On February 3, 2011 the last batch of address blocks were allocated to the Regional Internet Registries. Each one of these address blocks counts for around 16.7 million possible addresses or 80 million combined potential addresses in all. The lifespan for these IP addresses to last is about three to six months.
This is a change, as I mentioned before – however web hosts and anybody else who has to deal with the assignment of IP addresses are already working and have plans in place to support the newer IPv6 standard. The main benefit from switching from IPv4 to IPv6 is that there will be more IP addresses available for the world to use. IPv6 can support 340 undecillion addresses, where IPv4 could only support 4,294,967,296 addresses. With the growth of the digital and online age, we simply needed a bigger pool of addresses to work with and IPv6 delivers.
Businesses, organizations, and internet service providers have already started to put in place systems that will be able to handle the new ways of doing business. For some time, we will need to be able to provide support for both IPv6 users and services and the ones that are still using IPv4. This can be solved by providing IPv6 to IPv4 translation or even running dual-stack IPv4 to IPv6 networks.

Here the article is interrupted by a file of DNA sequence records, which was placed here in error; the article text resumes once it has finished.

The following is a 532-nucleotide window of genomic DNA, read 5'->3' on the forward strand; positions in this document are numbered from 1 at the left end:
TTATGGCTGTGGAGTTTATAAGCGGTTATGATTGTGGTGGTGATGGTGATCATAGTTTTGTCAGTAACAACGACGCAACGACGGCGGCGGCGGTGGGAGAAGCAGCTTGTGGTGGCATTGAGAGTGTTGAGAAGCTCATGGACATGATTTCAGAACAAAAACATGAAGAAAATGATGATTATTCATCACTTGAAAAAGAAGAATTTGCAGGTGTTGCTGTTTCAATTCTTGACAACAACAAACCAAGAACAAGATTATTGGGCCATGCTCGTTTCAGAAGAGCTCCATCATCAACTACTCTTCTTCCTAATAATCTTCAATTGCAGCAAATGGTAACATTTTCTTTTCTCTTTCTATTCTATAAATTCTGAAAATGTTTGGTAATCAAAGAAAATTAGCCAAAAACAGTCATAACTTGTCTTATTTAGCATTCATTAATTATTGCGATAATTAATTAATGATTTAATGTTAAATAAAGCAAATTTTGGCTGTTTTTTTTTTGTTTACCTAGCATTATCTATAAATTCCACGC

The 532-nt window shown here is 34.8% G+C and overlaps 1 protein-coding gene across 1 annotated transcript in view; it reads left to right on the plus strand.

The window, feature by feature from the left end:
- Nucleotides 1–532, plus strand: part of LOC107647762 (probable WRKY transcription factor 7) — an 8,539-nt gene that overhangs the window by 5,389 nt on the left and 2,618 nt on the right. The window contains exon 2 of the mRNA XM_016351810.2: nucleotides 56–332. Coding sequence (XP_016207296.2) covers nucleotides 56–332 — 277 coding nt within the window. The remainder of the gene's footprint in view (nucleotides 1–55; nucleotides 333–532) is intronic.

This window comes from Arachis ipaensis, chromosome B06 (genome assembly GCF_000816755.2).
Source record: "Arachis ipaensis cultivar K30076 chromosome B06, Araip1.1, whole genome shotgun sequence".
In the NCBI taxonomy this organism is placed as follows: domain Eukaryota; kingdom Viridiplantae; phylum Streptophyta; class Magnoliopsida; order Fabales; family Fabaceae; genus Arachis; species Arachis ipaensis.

There will be some bumps in the road as the switchover happens from IPv4 to IPv6 however, there should be no massive problems or issues arise. Chances are that most people, outside of those who have to directly relate with IP addresses will even notice the change.